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The Informed Parent

Anxiety In The Classroom

by Catherine S. Tolnai, M.A.T.
Published on Nov. 21, 2011
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Question: My seventh grade daughter has started to complain about too much homework and stress in her classes. I’ve met with her teachers and believe that they have her best interests at heart. She plays soccer on Saturdays and Sundays, participates on the school volleyball team, and takes piano lessons once a week. So, I know that she is being exposed to physical and creative outlets. But, maybe my instincts are wrong. How do I know that the teachers aren’t stressing her out? Is she doing this to herself or is this indicative of the stress that the school and teachers are putting on her?

Wow! Your daughter sounds like an amazingly involved teenager. My first thought in looking at the long list of her commitments is to wonder: How much time does your daughter have for herself? While it is incredibly important to build up one‘s extracurricular activities in preparation for high school, you want to help your child understand her emotional limits. And if she is exhibiting high amounts of stress and anxiety in the classroom, this could very well be from a combination of factors. Let’s look at them one by one.

The first area we can look at is the academic workload. How much homework is your daughter expected to complete each night? On average, a seventh grader can have anywhere from 30 minutes to 2 hours of homework a night depending on the expectations of your school. Any child that is spending more than 2 hours on homework a night, assuming they have managed their time effectively, may need some support from you, the parent, to help them move from one subject to another smoothly and quickly. Perhaps they are loosing focus while working on the computer or perhaps the study environment is distracting. You can spend sometime with your daughter discussing the pluses and minuses of her workload and determine some next steps after you have evaluated her study habits. Enlist the help of the teachers if you see some concerning patterns and see what suggestions they have to help your daughter manage her time better.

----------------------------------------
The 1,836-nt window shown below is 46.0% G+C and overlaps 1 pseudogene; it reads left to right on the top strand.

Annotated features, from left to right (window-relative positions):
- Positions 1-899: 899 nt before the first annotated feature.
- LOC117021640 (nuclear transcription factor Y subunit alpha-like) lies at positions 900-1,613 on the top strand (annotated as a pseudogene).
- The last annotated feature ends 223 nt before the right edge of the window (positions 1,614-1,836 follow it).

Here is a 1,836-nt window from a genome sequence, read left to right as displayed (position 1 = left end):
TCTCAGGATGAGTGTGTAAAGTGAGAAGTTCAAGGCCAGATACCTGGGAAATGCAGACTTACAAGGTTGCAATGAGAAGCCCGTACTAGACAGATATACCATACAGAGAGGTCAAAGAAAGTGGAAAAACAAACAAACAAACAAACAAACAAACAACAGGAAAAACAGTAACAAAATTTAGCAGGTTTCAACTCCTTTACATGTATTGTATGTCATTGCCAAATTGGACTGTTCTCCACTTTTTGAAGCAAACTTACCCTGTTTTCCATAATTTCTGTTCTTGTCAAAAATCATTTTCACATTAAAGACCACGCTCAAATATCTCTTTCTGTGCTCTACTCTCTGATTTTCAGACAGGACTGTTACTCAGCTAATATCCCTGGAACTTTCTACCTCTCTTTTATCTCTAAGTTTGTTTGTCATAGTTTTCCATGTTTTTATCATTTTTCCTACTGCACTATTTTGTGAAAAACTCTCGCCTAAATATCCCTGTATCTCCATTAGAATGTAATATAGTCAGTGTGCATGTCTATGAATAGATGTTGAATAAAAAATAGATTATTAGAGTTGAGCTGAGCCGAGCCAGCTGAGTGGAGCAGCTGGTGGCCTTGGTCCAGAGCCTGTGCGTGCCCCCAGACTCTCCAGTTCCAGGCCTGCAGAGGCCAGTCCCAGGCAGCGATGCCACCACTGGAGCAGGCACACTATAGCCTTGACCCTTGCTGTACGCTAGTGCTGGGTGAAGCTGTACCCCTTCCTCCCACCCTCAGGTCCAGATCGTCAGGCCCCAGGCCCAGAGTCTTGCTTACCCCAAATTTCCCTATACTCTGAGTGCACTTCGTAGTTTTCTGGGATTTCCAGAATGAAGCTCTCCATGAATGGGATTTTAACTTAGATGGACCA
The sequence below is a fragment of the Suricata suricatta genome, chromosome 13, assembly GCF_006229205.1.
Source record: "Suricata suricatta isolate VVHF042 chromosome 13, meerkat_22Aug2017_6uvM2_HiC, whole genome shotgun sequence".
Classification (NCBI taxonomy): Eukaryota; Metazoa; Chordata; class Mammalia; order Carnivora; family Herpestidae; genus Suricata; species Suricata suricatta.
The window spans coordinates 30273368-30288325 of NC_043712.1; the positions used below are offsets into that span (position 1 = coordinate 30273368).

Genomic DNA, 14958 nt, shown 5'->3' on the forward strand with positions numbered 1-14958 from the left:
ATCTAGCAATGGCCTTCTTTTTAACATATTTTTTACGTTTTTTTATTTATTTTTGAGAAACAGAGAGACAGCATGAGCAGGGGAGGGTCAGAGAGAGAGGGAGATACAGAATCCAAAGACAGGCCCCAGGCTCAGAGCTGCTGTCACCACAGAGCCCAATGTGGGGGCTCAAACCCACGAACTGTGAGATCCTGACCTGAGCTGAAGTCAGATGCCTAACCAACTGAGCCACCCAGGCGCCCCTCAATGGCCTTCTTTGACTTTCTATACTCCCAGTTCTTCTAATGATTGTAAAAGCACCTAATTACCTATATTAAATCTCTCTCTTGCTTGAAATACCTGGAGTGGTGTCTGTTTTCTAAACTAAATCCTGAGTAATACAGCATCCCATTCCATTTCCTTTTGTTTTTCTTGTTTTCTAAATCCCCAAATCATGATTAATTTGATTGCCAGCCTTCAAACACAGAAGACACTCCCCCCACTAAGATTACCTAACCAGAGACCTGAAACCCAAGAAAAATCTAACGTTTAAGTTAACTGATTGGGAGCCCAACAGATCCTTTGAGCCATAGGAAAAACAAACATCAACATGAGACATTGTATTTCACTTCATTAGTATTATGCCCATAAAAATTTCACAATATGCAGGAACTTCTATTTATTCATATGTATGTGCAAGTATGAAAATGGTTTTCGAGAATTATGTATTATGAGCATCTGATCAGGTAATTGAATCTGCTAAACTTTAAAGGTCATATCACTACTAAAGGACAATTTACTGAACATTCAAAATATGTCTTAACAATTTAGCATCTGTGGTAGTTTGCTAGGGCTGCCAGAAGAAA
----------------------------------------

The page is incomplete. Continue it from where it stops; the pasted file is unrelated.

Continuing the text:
Next, we should look at her extracurricular activities to evaluate the value of each of them for your daughter. I would look at each commitment and determine the following: (a) How much time does this commitment require of my daughter/family each week? (practice, games, travel time, etc.) (b) Is  my daughter enjoying this commitment enough to continue with it as she gets older? (c  How much stress does this activity levy on my daughter independent from other activities? Once you evaluate the worth of these commitments, you can start to prioritize your daughter’s “free time” that is actually not free at all. The reality is, the older that she gets, the more choices she will have to make regarding these commitments. The sooner she starts to understand the process of prioritizing and making choices, the easier it will be for her in high school and beyond.

Finally, if you determine that her academic workload and extracurricular commitments are appropriate, you can start a conversation with her teachers regarding said anxiety. They may or may not be seeing it in the classroom, but you won’t ever know until you have the conversation with the teachers themselves. Some parents choose to go straight to the administration regarding stress and anxiety in the classroom. But a good administrator should hopefully direct you right back to the teacher since only the teacher can speak to the child’s experiences in his/her classroom. Your teacher is your best ally in this scenario as most teachers really want the students to feel comfortable and stress-free. I appreciate the feedback from a parent that a child is experiencing stress. I always ask to speak to the child with the parents present so that we can communicate as a parent-student-teacher team. Sometimes I am unaware of the anxiety, and hearing from the parents is eye-opening and always ends up more positive than not.

In the end, your seventh grade daughter is still just a twelve-year-old little girl. She is just starting to understand the expectations of an interdisciplinary learning environment with multiple teachers, multiple expectation, and different protocol and systems in place. That alone is incredibly stressful. If she is as committed as you say, I worry that she may not be getting much personal time to process all of these changes that she’s experiencing. Remember to make time for your family and help her limit her commitments so she also has some downtime built in to her schedule. You will be setting her up for a lifetime of clear boundaries and self-awareness that she’ll continue to benefit from for a long time. 




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